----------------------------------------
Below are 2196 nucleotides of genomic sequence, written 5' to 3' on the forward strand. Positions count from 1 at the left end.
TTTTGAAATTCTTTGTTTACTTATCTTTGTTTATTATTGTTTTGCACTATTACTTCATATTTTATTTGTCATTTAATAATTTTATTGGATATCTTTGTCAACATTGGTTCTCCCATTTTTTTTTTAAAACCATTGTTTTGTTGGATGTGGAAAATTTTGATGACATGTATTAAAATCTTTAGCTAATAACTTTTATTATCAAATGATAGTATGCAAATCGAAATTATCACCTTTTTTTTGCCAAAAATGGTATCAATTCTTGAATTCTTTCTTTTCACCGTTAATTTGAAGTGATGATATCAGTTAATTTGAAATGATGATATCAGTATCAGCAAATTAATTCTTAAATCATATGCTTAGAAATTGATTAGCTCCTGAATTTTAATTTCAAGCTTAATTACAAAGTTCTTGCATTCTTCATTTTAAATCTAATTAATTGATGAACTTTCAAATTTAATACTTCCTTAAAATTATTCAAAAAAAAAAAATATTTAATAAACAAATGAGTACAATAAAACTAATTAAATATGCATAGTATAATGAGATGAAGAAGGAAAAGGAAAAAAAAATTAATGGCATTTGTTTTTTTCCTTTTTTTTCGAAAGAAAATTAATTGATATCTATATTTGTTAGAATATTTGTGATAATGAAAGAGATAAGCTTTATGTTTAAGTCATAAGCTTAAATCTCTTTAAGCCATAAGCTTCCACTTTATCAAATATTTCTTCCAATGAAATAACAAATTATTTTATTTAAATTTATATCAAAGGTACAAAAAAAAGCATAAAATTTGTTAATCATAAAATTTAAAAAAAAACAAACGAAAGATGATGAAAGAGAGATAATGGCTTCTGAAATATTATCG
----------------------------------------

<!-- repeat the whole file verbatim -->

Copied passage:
Below are 2196 nucleotides of genomic sequence, written 5' to 3' on the forward strand. Positions count from 1 at the left end.
TTTTGAAATTCTTTGTTTACTTATCTTTGTTTATTATTGTTTTGCACTATTACTTCATATTTTATTTGTCATTTAATAATTTTATTGGATATCTTTGTCAACATTGGTTCTCCCATTTTTTTTTTAAAACCATTGTTTTGTTGGATGTGGAAAATTTTGATGACATGTATTAAAATCTTTAGCTAATAACTTTTATTATCAAATGATAGTATGCAAATCGAAATTATCACCTTTTTTTTGCCAAAAATGGTATCAATTCTTGAATTCTTTCTTTTCACCGTTAATTTGAAGTGATGATATCAGTTAATTTGAAATGATGATATCAGTATCAGCAAATTAATTCTTAAATCATATGCTTAGAAATTGATTAGCTCCTGAATTTTAATTTCAAGCTTAATTACAAAGTTCTTGCATTCTTCATTTTAAATCTAATTAATTGATGAACTTTCAAATTTAATACTTCCTTAAAATTATTCAAAAAAAAAAAATATTTAATAAACAAATGAGTACAATAAAACTAATTAAATATGCATAGTATAATGAGATGAAGAAGGAAAAGGAAAAAAAAATTAATGGCATTTGTTTTTTTCCTTTTTTTTCGAAAGAAAATTAATTGATATCTATATTTGTTAGAATATTTGTGATAATGAAAGAGATAAGCTTTATGTTTAAGTCATAAGCTTAAATCTCTTTAAGCCATAAGCTTCCACTTTATCAAATATTTCTTCCAATGAAATAACAAATTATTTTATTTAAATTTATATCAAAGGTACAAAAAAAAGCATAAAATTTGTTAATCATAAAATTTAAAAAAAAACAAACGAAAGATGATGAAAGAGAGATAATGGCTTCTGAAATATTATCG